Chicago White Sox General Manager Kenny Williams, asked about whether the White Sox might deal ace Mark Buehrle to the Red Sox, said:
Ah. The rumor mills crank up once more. It’s about a month away from the trade deadline, and Kenny Williams will not deny that the White Sox are looking to trade Buehrle, nor will he deny that the Red Sox are a leading option. Does "not today" mean a deal is imminent? No, probably more like, "I’m not going to answer questions about this, and since you can plainly see that Mark Buehrle is three lockers down from where we stand, I will gladly inform you that he has not been traded today."
Tony Massarotti, meanwhile, confirms the report, but says that the sides "were not close to a deal." No duh, if the Sun-Times’ list of Red Sox players "on the White Sox’ radar" is indeed some sort of Chicago wishlist (which it surely must be): Clay Buchholz, Michael Bowden, Jacoby Ellsbury and Jed Lowrie. Bowden and Lowrie may get a deal done. Buchholz and Ellsbury are presumably untouchable.
Assuming the rumors are for real and both sides are serious and commited to getting a deal done, would Buehrle be worth the prospects and cash required to make him a long-term member of the Red Sox? He’s 28, so the reported five-year extension would keep him here through his age 33 season — the prime of his already-impressive career. Of his six full seasons in baseball thus far, four have featured an ERA+ of at least 126. Last year was the only season below 100, and all of his numbers have rebounded to their career norms this season. He’s a lefty, already successful in the American League, with a 3.49 ERA in four starts at Fenway Park. The only down side: He’s sucked against the Yankees.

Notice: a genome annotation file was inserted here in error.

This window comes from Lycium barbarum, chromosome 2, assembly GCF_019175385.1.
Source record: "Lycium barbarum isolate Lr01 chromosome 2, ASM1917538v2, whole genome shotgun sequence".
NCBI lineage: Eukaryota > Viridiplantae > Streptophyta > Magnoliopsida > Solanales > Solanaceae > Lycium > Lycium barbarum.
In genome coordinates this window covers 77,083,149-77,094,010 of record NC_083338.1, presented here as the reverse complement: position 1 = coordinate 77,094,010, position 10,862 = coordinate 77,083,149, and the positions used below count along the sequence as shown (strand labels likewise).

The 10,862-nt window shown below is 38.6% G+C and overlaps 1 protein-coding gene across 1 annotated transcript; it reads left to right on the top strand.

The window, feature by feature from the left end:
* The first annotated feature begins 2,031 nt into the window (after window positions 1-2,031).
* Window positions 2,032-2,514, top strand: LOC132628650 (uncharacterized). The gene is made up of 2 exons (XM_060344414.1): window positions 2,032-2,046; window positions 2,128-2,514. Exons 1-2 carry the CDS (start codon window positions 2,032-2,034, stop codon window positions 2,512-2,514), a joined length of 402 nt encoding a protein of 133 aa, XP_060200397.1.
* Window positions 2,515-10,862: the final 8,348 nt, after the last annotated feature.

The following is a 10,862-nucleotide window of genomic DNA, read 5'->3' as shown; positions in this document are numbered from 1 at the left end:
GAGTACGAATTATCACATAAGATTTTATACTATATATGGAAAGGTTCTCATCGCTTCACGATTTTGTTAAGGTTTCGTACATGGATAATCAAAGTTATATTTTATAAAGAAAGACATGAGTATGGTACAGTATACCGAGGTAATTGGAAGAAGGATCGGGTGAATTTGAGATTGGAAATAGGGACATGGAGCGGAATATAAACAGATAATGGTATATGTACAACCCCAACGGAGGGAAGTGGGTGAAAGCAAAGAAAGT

It seems he’d be worth one of the Bowden/Buchholz combo, plus a lower-tier position prospect. Presumably, Sox fans would be thrilled if either of those pitchers turned into what Buehrle is right now. It’s a matter of upside and risk vs. a known quantity. He would make the Sox’ imposing starting rotation downright formidable, particularly heading into a postseason that’s growing more and more likely. More importantly, he would be another young-but-proven presence in a rotation that projects to grow even younger in 2008 and 2009. (Beckett-Matsuzaka-Buehrle-Lester-Buchholz by the end of ’08, anyone?)
Massarotti nails it when he says: "The Red Sox may want Buehrle, but they do not need him." Being in such a position is a new — and not unpleasant — feeling. For once, the Sox don’t need to burn down the farm system to get great starting pitching. They already have it. Buehrle would just be very expensive icing on the cake.